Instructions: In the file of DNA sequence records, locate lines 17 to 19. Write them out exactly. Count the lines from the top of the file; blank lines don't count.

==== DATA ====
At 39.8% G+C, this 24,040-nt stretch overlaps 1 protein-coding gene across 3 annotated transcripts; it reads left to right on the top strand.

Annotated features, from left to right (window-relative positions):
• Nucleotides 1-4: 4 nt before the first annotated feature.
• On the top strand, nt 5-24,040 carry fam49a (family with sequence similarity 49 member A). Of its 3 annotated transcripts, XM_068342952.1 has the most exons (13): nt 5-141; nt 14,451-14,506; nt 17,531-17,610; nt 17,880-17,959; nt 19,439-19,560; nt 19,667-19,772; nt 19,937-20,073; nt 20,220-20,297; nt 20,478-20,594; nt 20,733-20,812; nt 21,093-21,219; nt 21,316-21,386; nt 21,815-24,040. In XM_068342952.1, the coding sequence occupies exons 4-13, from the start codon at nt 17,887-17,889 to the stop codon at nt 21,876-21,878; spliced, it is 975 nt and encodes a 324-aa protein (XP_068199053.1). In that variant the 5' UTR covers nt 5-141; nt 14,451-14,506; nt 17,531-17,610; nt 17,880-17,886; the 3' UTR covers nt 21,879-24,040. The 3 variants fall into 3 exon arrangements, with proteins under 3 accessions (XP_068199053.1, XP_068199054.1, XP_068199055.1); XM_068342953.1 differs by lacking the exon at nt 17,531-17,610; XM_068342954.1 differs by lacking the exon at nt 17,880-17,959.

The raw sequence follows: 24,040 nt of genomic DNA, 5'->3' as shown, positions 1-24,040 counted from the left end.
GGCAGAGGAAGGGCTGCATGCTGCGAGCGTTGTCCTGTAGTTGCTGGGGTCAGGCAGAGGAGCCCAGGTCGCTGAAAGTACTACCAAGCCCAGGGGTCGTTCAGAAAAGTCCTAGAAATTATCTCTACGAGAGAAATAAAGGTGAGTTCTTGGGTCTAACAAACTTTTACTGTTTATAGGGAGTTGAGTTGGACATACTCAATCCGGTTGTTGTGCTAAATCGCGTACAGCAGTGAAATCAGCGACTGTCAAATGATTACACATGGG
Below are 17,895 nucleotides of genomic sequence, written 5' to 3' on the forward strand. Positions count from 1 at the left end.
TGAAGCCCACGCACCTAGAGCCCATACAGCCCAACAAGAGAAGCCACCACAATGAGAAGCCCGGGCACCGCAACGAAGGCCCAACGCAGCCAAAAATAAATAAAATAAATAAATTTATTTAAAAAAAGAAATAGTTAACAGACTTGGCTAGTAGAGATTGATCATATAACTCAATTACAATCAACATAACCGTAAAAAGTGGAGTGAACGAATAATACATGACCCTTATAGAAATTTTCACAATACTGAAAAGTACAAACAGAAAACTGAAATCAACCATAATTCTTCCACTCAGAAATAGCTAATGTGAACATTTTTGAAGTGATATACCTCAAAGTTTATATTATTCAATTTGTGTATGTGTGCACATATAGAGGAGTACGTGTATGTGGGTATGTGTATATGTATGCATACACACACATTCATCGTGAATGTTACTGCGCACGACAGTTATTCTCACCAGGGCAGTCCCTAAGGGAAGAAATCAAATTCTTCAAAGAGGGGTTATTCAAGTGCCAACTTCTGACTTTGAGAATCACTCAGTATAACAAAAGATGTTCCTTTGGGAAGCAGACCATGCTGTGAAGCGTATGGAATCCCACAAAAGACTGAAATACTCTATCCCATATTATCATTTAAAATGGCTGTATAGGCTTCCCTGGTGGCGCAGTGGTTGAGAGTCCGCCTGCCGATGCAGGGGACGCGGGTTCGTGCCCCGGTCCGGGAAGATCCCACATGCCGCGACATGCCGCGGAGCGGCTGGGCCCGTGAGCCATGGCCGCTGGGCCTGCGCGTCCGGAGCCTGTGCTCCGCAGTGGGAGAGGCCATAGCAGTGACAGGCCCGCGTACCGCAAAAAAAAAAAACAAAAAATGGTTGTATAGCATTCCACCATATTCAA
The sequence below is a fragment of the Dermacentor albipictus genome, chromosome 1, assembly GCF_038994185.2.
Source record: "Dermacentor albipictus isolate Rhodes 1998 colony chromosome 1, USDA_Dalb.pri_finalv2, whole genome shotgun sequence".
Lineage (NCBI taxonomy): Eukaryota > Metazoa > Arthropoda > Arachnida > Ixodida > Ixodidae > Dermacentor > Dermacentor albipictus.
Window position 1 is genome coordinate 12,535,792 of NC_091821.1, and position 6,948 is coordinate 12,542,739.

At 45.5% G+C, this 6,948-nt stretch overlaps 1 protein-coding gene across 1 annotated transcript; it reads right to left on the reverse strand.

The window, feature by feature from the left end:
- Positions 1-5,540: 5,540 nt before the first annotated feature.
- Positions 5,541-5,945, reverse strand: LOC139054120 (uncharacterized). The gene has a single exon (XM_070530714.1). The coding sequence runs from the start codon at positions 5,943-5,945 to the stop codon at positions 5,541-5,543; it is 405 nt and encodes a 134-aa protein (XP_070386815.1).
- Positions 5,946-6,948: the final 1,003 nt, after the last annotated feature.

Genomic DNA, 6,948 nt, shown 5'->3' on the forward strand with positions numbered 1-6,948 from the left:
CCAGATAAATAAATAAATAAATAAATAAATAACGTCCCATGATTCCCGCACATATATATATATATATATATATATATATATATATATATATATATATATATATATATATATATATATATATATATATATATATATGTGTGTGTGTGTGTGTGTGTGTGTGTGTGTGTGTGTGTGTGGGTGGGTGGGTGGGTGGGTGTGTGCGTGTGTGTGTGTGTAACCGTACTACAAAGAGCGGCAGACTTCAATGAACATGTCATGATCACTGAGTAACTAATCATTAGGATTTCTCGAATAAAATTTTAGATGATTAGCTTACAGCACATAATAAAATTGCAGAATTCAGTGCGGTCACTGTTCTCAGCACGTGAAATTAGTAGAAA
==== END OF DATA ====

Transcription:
- Positions 5,946-6,948: the final 1,003 nt, after the last annotated feature.

Genomic DNA, 6,948 nt, shown 5'->3' on the forward strand with positions numbered 1-6,948 from the left:
CCAGATAAATAAATAAATAAATAAATAAATAACGTCCCATGATTCCCGCACATATATATATATATATATATATATATATATATATATATATATATATATATATATATATATATATATATATATATATATATATATGTGTGTGTGTGTGTGTGTGTGTGTGTGTGTGTGTGTGTGTGGGTGGGTGGGTGGGTGGGTGTGTGCGTGTGTGTGTGTGTAACCGTACTACAAAGAGCGGCAGACTTCAATGAACATGTCATGATCACTGAGTAACTAATCATTAGGATTTCTCGAATAAAATTTTAGATGATTAGCTTACAGCACATAATAAAATTGCAGAATTCAGTGCGGTCACTGTTCTCAGCACGTGAAATTAGTAGAAA